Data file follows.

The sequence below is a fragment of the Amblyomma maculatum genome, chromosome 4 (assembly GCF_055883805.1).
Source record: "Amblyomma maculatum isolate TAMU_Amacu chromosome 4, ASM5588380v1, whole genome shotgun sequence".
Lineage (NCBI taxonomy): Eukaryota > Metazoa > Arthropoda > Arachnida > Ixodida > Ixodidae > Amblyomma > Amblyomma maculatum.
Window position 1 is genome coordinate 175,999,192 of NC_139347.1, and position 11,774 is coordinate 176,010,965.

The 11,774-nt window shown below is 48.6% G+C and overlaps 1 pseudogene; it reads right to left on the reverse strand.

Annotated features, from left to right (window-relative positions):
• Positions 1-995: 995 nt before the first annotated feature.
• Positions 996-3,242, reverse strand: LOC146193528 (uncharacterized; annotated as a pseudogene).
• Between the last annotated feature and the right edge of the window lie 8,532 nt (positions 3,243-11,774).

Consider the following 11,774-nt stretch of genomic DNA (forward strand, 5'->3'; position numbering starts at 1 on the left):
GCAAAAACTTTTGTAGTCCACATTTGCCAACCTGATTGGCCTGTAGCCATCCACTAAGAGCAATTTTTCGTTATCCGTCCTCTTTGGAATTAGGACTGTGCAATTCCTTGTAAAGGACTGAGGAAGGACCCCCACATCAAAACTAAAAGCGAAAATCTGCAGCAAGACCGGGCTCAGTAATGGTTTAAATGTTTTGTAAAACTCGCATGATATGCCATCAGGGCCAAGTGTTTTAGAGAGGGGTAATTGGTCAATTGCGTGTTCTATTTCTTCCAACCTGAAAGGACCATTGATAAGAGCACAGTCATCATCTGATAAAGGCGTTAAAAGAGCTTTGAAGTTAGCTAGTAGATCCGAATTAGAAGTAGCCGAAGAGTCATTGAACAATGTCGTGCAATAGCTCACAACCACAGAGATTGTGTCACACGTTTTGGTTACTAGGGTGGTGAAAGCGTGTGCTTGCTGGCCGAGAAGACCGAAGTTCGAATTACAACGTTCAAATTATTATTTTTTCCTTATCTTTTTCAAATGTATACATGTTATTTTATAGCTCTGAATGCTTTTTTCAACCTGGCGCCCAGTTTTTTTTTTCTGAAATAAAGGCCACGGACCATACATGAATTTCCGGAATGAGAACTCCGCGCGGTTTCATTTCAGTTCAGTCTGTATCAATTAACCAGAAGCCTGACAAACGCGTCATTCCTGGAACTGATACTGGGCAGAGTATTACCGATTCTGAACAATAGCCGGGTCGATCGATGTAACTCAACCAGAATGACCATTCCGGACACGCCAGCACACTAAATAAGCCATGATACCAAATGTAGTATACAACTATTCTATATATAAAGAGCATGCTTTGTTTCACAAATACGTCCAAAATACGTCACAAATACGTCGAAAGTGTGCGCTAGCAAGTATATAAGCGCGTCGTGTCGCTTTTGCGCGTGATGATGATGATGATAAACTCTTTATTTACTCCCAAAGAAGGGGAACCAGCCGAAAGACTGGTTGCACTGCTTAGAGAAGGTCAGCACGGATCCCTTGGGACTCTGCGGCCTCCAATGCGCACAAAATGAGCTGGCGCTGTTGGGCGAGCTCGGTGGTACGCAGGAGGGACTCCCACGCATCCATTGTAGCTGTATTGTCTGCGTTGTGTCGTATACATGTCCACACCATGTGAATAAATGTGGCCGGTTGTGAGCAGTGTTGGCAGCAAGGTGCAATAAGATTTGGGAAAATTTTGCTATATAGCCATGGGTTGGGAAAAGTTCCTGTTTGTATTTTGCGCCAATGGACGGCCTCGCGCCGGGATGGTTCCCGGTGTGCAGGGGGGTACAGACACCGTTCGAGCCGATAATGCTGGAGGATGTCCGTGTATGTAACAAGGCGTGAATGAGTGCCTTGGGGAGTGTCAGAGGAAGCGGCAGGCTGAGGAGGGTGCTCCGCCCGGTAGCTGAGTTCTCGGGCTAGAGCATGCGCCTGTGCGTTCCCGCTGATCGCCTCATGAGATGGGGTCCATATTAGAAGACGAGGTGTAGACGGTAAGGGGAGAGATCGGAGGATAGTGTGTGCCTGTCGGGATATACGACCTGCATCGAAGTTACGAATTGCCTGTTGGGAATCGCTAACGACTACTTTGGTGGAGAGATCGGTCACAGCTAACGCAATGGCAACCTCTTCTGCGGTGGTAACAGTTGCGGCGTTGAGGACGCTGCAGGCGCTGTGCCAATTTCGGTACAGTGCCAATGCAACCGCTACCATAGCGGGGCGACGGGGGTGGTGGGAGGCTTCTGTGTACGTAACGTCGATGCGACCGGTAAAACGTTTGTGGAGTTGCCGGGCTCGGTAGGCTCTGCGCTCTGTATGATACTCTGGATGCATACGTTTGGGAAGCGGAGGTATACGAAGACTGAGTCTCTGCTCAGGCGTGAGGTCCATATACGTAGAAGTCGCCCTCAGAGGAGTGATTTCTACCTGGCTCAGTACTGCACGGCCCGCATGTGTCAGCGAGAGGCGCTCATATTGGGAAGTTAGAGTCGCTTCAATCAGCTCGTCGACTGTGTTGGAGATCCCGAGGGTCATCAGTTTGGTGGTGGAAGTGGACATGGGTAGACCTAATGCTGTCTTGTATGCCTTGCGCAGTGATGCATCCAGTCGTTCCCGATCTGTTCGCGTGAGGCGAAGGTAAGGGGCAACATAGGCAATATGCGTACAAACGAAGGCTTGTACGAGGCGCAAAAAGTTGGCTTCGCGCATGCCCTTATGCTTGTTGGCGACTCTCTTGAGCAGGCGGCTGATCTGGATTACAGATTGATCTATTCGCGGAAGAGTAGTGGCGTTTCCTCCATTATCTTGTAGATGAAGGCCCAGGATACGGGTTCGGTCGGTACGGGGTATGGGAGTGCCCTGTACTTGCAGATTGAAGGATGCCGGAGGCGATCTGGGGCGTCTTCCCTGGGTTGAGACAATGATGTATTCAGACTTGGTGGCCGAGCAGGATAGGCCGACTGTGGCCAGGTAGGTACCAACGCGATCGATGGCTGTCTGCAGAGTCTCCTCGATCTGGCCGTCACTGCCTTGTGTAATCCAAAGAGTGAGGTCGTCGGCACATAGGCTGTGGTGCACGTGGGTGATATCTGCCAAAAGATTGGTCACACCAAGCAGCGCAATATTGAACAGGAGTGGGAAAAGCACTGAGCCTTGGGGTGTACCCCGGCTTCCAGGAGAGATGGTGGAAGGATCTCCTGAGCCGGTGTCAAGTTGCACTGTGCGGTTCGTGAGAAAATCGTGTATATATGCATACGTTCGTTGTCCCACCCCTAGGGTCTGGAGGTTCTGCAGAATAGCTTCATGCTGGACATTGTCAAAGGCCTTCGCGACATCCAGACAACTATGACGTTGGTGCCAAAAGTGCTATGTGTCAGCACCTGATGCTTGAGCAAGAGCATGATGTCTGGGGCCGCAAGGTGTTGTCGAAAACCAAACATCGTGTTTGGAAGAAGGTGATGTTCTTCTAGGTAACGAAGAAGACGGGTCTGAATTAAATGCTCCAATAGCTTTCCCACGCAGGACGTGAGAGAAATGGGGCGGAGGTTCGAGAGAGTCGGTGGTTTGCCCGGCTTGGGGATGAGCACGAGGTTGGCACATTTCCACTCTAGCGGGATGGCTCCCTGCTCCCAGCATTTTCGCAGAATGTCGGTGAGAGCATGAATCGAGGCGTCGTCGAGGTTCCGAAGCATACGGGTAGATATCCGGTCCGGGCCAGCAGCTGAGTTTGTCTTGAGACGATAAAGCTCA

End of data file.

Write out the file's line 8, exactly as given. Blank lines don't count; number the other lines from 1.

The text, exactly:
• Positions 996-3,242, reverse strand: LOC146193528 (uncharacterized; annotated as a pseudogene).